Publication date (electronic): 31 December 2009
The complexity of complexity theory: An innovative analysis
Steven E. Wallis earned his Ph.D. in 2006 at Fielding Graduate University, focusing on the rigorous analysis and integration of conceptual systems. He has a decade of experience as a facilitator and organizational development consultant in Northern California and a broad range of interdisciplinary interests. At Capella University, Steve mentors doctoral candidates. As Director for the Foundation for the Advancement of Social Theory (FAST) he supports emerging scholars who are working to identify rigorous paths for the validation of theory through critical metatheory and metapolicy analysis. His academic publications cover a range of fields including ethics, management, organizational change, and policy. His recent book “Avoiding Policy Failure” shows how a systems view of policy models can be used to estimate the effectiveness of policies before implementation as well as improving policies for reducing cost and improving results. Finally, Dr. Wallis serves as a Fulbright Specialist to help improve the capacity of academic institutions with a focus on theory, strategy, and policy.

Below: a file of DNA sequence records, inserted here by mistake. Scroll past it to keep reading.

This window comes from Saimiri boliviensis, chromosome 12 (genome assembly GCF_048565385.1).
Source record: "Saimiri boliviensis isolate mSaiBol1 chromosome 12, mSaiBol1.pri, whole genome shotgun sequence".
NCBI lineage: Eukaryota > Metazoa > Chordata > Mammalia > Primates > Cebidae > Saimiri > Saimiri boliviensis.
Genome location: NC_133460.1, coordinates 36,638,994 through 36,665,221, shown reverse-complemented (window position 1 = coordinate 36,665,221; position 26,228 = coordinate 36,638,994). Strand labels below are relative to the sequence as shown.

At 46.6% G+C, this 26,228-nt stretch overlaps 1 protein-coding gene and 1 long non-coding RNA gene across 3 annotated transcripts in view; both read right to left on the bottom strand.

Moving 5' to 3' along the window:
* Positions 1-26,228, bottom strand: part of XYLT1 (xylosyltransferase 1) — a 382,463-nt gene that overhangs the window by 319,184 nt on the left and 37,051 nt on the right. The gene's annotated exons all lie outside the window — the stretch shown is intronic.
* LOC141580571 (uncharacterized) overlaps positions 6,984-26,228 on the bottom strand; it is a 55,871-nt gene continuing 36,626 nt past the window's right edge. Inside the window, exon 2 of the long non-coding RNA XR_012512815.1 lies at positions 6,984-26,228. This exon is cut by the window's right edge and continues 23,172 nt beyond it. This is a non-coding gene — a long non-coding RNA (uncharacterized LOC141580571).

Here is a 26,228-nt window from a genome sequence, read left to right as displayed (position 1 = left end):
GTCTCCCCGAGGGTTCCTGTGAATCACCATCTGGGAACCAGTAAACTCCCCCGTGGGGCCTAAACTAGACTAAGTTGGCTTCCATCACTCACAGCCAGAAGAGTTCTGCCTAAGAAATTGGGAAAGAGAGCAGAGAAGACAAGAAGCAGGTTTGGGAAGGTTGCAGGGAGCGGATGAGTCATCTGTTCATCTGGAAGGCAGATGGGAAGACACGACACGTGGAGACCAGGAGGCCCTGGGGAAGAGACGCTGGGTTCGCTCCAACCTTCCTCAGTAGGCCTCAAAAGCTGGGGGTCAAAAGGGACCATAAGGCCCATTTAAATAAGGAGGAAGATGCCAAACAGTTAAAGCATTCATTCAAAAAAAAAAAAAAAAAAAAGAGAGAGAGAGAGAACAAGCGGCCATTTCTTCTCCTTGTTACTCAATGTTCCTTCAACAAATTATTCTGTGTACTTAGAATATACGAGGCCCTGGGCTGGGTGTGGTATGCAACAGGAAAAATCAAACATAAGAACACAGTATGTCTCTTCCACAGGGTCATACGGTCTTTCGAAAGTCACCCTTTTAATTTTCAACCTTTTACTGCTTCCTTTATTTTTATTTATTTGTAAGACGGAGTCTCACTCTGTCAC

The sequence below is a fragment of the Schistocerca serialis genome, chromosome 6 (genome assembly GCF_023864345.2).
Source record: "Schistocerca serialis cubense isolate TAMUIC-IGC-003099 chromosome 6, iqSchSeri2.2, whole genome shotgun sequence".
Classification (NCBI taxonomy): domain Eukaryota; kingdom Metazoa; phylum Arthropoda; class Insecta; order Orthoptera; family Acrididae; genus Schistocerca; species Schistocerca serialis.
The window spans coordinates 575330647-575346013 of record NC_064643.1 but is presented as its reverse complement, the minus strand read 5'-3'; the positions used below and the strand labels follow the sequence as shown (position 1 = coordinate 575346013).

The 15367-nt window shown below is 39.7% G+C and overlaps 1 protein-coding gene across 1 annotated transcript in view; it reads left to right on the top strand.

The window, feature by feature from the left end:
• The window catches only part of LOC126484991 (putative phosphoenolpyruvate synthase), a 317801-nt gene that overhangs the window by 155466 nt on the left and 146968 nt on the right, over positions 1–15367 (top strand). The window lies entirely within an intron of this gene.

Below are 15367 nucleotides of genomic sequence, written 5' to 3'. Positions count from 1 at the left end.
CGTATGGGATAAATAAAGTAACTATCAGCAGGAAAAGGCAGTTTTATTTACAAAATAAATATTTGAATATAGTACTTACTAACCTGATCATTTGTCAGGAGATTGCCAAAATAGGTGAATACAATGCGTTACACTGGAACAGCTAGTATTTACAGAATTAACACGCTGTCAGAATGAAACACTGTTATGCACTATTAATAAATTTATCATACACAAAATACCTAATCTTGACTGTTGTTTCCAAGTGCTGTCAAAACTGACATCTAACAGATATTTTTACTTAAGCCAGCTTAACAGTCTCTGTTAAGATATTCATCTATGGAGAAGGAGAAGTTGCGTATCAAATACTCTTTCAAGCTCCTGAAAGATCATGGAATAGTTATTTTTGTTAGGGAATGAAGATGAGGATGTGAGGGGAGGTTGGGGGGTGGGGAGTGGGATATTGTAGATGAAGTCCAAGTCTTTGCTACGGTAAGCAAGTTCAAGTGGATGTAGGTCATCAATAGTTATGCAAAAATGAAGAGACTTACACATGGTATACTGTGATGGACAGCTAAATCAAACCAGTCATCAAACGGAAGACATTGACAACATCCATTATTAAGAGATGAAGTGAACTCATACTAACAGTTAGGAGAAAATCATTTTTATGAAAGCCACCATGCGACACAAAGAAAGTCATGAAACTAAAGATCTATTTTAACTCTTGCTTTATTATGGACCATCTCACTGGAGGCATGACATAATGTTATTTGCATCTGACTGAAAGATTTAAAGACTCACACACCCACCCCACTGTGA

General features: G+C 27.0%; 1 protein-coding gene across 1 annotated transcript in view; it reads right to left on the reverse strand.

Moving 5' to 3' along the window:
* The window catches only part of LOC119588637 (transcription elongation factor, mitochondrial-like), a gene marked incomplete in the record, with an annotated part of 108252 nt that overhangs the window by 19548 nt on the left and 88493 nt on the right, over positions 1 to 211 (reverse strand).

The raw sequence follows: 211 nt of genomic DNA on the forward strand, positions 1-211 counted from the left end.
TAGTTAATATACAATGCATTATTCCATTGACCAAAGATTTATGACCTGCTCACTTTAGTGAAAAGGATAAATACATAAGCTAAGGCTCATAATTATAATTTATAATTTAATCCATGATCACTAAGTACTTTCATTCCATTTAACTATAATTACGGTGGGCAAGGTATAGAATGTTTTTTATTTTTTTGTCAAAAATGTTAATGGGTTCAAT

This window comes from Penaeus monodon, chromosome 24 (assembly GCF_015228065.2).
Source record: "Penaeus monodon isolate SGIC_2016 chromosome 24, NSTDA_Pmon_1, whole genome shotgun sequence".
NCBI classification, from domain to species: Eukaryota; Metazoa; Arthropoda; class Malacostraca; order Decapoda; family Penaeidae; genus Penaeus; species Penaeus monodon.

As more scholars join the conversation around complexity theory (CT), it seems a useful time to ask ourselves if we are talking about the “same thing?” This concern is highlighted by the present survey, which finds more conflict than agreement between definitions. In contrast to the conflict, a path toward common ground may be found by applying the idea of a “robust” theory. A robust theory is expected to be more effective in application and more reasonably falsifiable. In this paper, Reflexive Dimensional Analysis (RDA) is used to analyze existing definitions of CT. These definitions are deconstructed, redefined as scalar dimensions, combined, and investigated to identify co-causal relationships. The robustness of CT is identified as 0.56 on a scale of zero to one. Paths for advancing the theory are suggested, with important implications for complexity science.
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